We chose a small camp site to the south of Bordeaux knowing it was within distance of Arcachon, on the duney coast, as well as spitting distance of the city centre. We weren’t overly impressed with Arcachon itself but LOVED our huge plate of plateaux de fruits de mer we had for lunch. This contained lobster, crab, langoustines, enormous prawns, whelks, little brown shrimps and oysters, all washed down with a wonderful cold, crisp bottle of Entre-deux-Mers wine. Both of us felt all the stresses of the last couple of months wash away as we sat in the warm sunshine watching boats bobbing in the bay and tourists scurrying between the “trips round the bay” stalls to see which had the best deal. Our good intention of a walk on the dunes dissipated rapidly and we decided that an early night and preparation for Bordeaux the next day, was in order.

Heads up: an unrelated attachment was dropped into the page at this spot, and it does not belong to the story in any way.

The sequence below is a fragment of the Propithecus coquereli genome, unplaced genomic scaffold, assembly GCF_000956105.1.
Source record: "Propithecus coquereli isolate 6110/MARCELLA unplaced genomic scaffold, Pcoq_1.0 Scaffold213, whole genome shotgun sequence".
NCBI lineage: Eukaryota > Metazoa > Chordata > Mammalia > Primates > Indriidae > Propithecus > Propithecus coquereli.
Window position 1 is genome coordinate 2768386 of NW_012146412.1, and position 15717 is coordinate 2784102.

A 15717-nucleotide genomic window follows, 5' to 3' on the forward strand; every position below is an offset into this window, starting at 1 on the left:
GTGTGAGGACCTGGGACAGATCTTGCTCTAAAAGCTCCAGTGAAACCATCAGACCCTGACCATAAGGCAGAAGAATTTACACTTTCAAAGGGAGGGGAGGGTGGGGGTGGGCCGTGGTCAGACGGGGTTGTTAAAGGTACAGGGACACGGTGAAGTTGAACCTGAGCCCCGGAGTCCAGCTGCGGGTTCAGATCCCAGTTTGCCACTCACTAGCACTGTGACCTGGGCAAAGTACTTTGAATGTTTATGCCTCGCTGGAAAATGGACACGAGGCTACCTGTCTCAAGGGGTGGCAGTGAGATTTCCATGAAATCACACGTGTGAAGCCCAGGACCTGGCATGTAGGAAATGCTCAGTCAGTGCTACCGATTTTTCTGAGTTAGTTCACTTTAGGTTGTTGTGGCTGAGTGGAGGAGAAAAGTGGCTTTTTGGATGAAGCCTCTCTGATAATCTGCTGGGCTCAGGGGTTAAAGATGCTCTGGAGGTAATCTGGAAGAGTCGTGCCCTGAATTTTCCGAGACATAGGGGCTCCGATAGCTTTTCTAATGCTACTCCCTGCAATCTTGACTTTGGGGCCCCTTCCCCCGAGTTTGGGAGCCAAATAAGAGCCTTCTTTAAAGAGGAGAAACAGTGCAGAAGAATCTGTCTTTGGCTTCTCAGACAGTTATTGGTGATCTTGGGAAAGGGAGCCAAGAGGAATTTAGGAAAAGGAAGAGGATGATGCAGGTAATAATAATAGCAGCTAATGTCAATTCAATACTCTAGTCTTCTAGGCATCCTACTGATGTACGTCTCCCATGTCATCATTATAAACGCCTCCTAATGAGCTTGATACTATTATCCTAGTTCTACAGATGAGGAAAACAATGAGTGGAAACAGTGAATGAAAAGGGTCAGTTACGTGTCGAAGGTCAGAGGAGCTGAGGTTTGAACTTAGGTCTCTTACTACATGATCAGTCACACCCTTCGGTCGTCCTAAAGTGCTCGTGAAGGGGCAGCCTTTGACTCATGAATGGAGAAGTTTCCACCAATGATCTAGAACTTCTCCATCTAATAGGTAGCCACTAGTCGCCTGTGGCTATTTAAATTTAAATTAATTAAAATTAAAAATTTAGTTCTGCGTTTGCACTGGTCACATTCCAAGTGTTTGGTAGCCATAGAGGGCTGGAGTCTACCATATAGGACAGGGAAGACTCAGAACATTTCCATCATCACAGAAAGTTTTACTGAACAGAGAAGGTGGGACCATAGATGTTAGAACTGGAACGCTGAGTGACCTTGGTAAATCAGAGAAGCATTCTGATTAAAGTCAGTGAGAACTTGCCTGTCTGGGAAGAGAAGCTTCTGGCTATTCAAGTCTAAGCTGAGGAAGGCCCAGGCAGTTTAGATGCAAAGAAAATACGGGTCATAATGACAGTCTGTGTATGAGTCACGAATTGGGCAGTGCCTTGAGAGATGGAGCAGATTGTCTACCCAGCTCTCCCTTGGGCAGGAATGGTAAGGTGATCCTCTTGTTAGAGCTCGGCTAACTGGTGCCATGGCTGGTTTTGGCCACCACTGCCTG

Living in France never ceases to amaze me. We knew that Bordeaux had been largely pedestrianised but I hadn’t realised to what extent. Our caravan stop was deliberately chosen as it was 6 km from a tram point with car parking. As we turned up to duly pay our tickets the woman informed us it was €3.50. “Each?” I enquired. “No, per car, passengers get on/off tickets for the tramway system throughout Bordeaux until 1 a.m. in the morning and that’s included in the price”. €3.50!!!!!!! We were then efficiently and quietly taken right into the centre within 15 minutes. No stress, no traffic. The shopping in Bordeaux is second to none with the designer shops dotted amongst street cafes and restaurants. After a little retail therapy on my part we then began our quest. We were on the second food mission of our little trip. La Tupina restaurant had been highly recommend by Rick Stein, no less (I don’t know him, you understand, but watched his French Odyssey cooking programmes and vowed that if we were ever in Bordeaux we would eat at the restaurant he featured). All I can say if ever you get the opportunity to go, just go! We even sat in the same little balcony window and watched life go on up and down the street as we were bought plates of wonderful, down to earth French cooking, cooked over an open wood fire. None of your mange toute sliced 10 ways and spread over a plate with a bill of €100 for the privilege!!! Real, honest, locally sourced produce, cooked beautifully and presented by charming waiting staff and accompanied by three different wines to suit each course. We will return.